How will my son cope with the enormous local comprehensive after seven years in a tiny prep? How will he fare academically? I have a huge worry that he will become bored and lost in the system. And of course, there's that nagging sense that his preparatory education - and all that scrimping and saving - would have been for nothing.
So when I should be enjoying the preparations for what will be my child's final year in primary school, I am instead a bundle of nerves and anxiety over whether I truly did the right thing by sending him there in the first place - along with a burning wish he could stay there forever.
Instead of looking forward to the next – and most important stage – in his education, I am crunching numbers, creating spreadsheets, and emptying our loft of stuff to sell on eBay for the pot I have mentally labelled The School Fund.
It's all very far removed from the days when we simply decided to ease off eating out so often and taking a second holiday in order to write a cheque each term.
A new neighbour quizzed me about my son's school recently, as she is considering sending her toddler there. She asked me if I recommended it. I told her in terms of the school, I did, unconditionally, but couldn't help but warn her to think beyond prep school – those sacrifices you make to send your child to a fee paying school at four are going to be sacrifices you will need to make for at least the next 14 years – and it just keeps getting more and more expensive with each academic year. Something I am now realising to my cost.
Obviously I did not know six years ago that our family unit would change so dramatically and make our financial situation so precarious, but I do wish I had put more plans in place for a worse-case-horror-scenario before giving my son a taste of independent schooling.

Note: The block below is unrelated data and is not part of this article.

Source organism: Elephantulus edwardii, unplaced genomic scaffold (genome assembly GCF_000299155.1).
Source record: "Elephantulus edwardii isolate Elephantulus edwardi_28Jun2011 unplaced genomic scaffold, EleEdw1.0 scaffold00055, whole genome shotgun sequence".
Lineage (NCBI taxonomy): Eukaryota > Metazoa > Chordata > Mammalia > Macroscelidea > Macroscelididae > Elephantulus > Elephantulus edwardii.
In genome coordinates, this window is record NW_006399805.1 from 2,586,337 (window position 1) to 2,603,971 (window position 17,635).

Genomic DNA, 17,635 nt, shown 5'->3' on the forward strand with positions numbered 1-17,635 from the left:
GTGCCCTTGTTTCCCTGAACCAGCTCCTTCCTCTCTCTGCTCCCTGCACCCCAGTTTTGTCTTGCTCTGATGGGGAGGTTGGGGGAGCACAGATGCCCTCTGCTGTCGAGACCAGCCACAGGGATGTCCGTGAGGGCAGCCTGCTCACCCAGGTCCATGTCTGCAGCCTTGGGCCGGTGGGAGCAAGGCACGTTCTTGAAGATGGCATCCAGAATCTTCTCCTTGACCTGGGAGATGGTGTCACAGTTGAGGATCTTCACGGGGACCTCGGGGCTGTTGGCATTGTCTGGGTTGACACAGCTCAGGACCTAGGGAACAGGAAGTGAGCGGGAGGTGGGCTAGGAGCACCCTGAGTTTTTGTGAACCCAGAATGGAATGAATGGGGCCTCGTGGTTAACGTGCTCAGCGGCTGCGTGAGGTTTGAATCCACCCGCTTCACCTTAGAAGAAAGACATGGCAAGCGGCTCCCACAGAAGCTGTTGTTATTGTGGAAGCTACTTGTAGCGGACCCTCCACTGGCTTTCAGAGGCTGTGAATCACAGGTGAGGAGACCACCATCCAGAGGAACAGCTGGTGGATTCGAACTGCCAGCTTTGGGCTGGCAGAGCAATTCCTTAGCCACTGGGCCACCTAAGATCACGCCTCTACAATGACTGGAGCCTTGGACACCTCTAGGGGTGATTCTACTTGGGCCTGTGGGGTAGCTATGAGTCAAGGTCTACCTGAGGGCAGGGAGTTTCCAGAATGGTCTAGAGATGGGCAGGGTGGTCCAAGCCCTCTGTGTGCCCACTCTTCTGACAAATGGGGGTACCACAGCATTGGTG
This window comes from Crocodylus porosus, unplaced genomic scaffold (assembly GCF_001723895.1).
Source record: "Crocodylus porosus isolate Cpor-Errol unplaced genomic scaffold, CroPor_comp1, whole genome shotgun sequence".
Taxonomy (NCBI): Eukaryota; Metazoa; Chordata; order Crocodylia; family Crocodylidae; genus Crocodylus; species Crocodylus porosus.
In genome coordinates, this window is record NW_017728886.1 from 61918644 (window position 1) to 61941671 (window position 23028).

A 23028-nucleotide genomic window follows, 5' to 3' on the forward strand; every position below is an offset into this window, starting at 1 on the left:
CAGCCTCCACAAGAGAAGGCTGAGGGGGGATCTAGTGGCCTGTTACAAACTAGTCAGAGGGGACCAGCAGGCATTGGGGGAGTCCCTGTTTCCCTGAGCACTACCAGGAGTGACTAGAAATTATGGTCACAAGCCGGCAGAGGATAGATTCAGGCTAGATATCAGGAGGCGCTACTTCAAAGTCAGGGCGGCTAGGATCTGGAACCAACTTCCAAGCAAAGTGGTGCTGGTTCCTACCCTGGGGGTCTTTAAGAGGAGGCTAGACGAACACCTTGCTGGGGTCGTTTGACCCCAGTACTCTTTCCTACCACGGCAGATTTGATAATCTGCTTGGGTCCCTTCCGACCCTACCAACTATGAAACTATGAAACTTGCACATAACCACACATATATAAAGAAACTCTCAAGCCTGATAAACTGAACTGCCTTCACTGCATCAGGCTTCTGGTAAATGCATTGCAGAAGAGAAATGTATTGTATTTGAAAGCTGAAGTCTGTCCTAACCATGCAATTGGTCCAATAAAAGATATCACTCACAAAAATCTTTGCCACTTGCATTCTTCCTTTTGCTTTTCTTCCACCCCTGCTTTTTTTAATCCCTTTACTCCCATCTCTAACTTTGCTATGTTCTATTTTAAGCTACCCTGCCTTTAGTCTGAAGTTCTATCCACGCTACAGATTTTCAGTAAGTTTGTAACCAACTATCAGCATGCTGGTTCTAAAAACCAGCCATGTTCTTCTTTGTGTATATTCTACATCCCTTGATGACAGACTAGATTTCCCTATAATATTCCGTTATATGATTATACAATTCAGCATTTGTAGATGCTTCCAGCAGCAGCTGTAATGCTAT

The choice I have to make now is far harder than the one I had to make for him at four-and-a-half. Today, I have to choose whether to work flat out for the next eight years just to pay my share of his next round of education - knowing that each year I will have to find more cash than the last - or break his heart (and probably my own) by sending him to the local comp.
The thought of committing myself to such a huge and constantly increasing financial obligation for almost another decade is truly frightening. What if I fall ill or lose clients? Or if work just dries up? What if my former partner loses his job and is unable to pay his share?
But as my little boy excitedly thumbs through the brochure for the school we would both dearly love him to attend, I feel I don't actually have a choice at all - I owe it to him to let him continue on the path I so willingly originally set him on. I will just accept that again, holidays, eating out, and moving house are going to be off the agenda for quite some time. But should I have another child, I will certainly be thinking more long-term before falling so in love with tiny class sizes and of-another-era school uniforms. And I would urge all other parents to do the same.
More on Parentdish: Why private schooling isn't worth the money